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Calciferol (Vitamin D)

Vitamin D, also called calciferol, is a vitamin that dissolves in the body's fat. Vitamin D is found in food, but also can be made in your body after exposure to ultraviolet rays from the sun. There are several different forms of vitamin D. Each form has a different activity. Vitamin D is a fat-soluble vitamin. It can be dissolved in fat. Vitamin D is carried through the body by fat and stored in fat tissue. Getting too much can be harmful. Vitamin D can be produced in the body, as well as, obtained from the diet.

The major biologic function of vitamin D is to maintain normal blood levels of calcium and phosphorus. Calcium is a mineral in your body that makes up your bones and keeps them strong. Phosphorus is a mineral that helps maintain good teeth and bones and keep muscles and nerves working properly. Vitamin D aids in the absorption of calcium, helping to form and maintain strong bones. Without vitamin D, bones can become thin, brittle and soft. Vitamin D prevents rickets in children and osteomalacia in adults. Rickets causes skeletal deformities. Osteomalacia causes muscular weakness and weak bones.

Vitamin D regulates calcium and phosphorus levels by effects on the intestines, bone, and kidney. In the intestines, calcitriol binds to nuclear receptors which stimulates synthesis of mRNA for intestinal calcium-binding protein (CaBP). Calcium-binding protein increases the rate of mucosal uptake of calcium. Since membrane permeability to calcium is enhanced by vitamin D, a corresponding increased uptake of phosphorus will occur to maintain electrical neutrality. In bone, calcitriol stimulates osteoclastic activity which increases bone resorption to release calcium and phosphorus into the blood. Bone resorption must occur prior to formation and is a requisite first step in the remodeling process. In the kidney, calcitriol increases reabsorption of calcium and phosphorus.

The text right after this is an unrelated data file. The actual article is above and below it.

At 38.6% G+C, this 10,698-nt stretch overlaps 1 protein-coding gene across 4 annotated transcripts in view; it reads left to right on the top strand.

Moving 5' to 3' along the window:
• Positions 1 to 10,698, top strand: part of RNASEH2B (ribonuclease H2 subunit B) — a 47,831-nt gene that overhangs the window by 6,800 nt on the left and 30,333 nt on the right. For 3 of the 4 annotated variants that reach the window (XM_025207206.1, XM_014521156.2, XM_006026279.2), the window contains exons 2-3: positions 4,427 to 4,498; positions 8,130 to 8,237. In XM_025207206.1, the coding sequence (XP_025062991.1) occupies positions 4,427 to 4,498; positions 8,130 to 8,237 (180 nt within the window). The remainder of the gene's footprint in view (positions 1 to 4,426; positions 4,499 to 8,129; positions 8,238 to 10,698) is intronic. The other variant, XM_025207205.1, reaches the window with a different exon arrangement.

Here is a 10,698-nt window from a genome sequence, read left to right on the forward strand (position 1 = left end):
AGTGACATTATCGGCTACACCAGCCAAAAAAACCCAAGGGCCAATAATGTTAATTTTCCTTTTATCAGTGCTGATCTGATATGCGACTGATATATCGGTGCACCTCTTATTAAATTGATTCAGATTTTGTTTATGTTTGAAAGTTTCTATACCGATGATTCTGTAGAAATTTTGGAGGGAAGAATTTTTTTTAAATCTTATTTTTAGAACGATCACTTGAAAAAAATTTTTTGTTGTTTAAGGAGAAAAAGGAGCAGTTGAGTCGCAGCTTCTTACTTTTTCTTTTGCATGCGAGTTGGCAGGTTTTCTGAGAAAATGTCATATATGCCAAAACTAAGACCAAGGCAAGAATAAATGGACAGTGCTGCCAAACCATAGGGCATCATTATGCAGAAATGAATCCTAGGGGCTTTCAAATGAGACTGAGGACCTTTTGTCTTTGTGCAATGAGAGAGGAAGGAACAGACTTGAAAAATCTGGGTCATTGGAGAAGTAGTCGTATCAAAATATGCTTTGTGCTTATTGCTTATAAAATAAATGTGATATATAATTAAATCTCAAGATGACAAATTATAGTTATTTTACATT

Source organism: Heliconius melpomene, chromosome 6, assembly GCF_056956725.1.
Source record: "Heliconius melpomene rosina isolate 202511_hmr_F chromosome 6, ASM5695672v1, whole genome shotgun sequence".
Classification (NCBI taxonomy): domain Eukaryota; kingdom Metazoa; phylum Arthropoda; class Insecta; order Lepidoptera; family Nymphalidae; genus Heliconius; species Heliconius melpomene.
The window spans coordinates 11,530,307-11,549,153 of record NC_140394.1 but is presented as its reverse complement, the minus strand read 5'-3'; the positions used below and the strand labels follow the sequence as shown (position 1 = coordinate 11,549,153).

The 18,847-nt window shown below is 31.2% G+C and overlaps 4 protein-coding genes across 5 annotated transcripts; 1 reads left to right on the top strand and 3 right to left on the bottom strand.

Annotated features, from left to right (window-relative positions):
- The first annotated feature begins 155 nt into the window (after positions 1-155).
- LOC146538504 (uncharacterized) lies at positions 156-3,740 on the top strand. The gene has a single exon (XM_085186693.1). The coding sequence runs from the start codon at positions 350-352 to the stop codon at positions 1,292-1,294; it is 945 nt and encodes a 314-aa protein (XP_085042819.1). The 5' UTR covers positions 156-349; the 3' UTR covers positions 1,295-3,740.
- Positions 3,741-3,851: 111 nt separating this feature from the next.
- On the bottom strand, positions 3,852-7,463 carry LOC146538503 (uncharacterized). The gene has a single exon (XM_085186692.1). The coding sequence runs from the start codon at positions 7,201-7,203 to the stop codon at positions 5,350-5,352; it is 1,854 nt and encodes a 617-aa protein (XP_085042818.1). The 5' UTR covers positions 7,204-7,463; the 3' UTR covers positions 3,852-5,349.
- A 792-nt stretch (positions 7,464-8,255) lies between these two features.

Activation of vitamin D is directly induced by a decrease in serum phosphorus levels. Changes in serum calcium levels affect vitamin D through parathyroid hormone stimulation of renal hydroxylation. Activation of the vitamin is inhibited by increased serum phosphorus levels or increased serum levels of calcitonin. This regulatory effect of serum phosphate levels on vitamin D metabolism makes phosphorus balance an important factor in vitamin D-mediated homeostatic regulation of calcium balance.

The term vitamin D actually refers to a group of steroid molecules. Vitamin D3, also known as cholecalciferol is generated in the skin of animals when light energy is absorbed by a precursor molecule 7-dehydrocholesterol. Vitamin D is thus not a true vitamin, because individuals with adequate exposure to sunlight do not require dietary supplementation. There are dietary sources of vitamin D, including egg yolk, fish oil and a number of plants. The plant form of vitamin D is called vitamin D2 or ergosterol. However, natural diets typically do not contain adequate quantities of vitamin D, and exposure to sunlight or consumption of foodstuffs purposefully supplemented with vitamin D are necessary to prevent deficiencies. There are two forms of the vitamin. Vitamin D2 is derived from ergosterol in the diet, whereas vitamin D3 is derived from cholesterol via 7-dehydrocholesterol. Ultraviolet light (from sunlight) is responsible for the production of both forms of the vitamin. However, in certain parts of the world with limited sunlight there is the possibility that the quantity of vitamin D is not always sufficient. To prevent this possibility milk is now fortified with vitamin D2. A deficiency of vitamin D leads to rickets which is a softening of the bones owing to faulty mineralization.

Vitamin D (calciferol) is named according to the revised rules of the International Union of Pure and Applied Chemists (IUPAC). Because vitamin D is derived from a steroid, the structure retains its numbering from the parent compound cholesterol. Asymmetric centers are designated by using the R,S notation; the configuration of the double bonds are notated E for "entgegen" or trans, and Z for "zuzammen" or cis. Thus the official name of vitamin D3 is 9,10-seco(5Z,7E)-5,7,10(19)cholestatriene-3b-ol, and the official name of vitamin D2 is 9,10-seco(5Z,7E)-5,7,10(19), 22-ergostatetraene-3b-ol.

The active form of the vitamin is calcitriol which is synthesized from either D2 or D3 in the kidneys. Calcitriol binds to a protein transcription factor which can regulated gene expression. The outcome is the maintenance of calcium and phosphorus levels in the bone and blood with the assistance of parathyroid hormone and calcitonin. Because the level of calcitriol synthesis ultimately depends on exposure to sunlight, dark-skinned people who live in sun-poor regions historically would often lack vitamin D. Protection from vitamin D deficiency, and thus rickets, might be one reason light-skinned humans evolved in cloudier regions.

Chemical name: (1-a,3-b,5Z,7E)-9,10-Secocholesta-5,7,10(19)-triene-1,3,25-triol
Molecular formula: C27H44O3
Molecular weight: 416.7
CAS No.: 32222-06-3